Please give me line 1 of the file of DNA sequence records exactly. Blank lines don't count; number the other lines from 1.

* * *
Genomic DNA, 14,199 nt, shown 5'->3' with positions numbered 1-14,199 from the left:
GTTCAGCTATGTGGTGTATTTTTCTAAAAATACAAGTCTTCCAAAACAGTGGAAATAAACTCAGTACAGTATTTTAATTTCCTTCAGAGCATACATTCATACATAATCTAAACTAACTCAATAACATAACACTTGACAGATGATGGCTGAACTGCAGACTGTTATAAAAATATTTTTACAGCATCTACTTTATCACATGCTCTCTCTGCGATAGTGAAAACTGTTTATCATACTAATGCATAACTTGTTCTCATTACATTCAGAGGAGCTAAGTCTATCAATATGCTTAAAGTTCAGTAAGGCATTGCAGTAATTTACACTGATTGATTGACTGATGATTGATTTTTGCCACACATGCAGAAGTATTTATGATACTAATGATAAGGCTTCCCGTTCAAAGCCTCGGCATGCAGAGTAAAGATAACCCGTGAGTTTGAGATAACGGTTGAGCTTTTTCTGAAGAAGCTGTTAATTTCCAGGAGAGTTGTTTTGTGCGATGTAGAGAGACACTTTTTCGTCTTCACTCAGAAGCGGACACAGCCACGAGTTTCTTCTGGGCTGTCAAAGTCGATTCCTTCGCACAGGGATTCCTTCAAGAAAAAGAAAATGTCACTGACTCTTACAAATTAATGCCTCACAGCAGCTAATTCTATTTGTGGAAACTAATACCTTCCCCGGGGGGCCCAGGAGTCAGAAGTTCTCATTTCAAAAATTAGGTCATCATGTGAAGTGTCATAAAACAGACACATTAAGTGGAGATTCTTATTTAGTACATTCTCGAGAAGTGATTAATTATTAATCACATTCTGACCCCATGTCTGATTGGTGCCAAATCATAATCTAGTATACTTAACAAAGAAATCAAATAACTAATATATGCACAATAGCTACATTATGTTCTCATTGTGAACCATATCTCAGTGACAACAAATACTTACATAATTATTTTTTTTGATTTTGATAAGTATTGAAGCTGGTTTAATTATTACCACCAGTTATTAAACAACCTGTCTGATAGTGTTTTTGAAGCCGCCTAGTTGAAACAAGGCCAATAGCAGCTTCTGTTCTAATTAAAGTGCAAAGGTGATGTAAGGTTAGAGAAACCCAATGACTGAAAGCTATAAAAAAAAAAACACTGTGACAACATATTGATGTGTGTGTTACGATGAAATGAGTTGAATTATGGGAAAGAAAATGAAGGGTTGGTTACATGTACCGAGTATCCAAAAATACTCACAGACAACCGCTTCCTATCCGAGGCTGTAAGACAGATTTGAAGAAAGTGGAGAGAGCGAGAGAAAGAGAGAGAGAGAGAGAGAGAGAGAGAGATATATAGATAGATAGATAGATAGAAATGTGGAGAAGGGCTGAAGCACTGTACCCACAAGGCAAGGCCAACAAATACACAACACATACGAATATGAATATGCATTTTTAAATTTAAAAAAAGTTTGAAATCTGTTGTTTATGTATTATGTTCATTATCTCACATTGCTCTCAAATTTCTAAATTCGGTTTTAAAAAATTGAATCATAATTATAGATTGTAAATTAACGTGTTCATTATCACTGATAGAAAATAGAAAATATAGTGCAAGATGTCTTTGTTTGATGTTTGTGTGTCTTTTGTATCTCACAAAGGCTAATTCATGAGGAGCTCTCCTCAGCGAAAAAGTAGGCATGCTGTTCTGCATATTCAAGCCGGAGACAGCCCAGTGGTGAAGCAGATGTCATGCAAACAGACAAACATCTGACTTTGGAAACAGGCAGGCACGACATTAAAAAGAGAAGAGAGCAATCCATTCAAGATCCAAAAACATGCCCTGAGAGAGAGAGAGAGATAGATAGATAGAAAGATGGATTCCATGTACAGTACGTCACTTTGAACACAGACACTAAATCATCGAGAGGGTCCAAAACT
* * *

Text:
Genomic DNA, 14,199 nt, shown 5'->3' with positions numbered 1-14,199 from the left: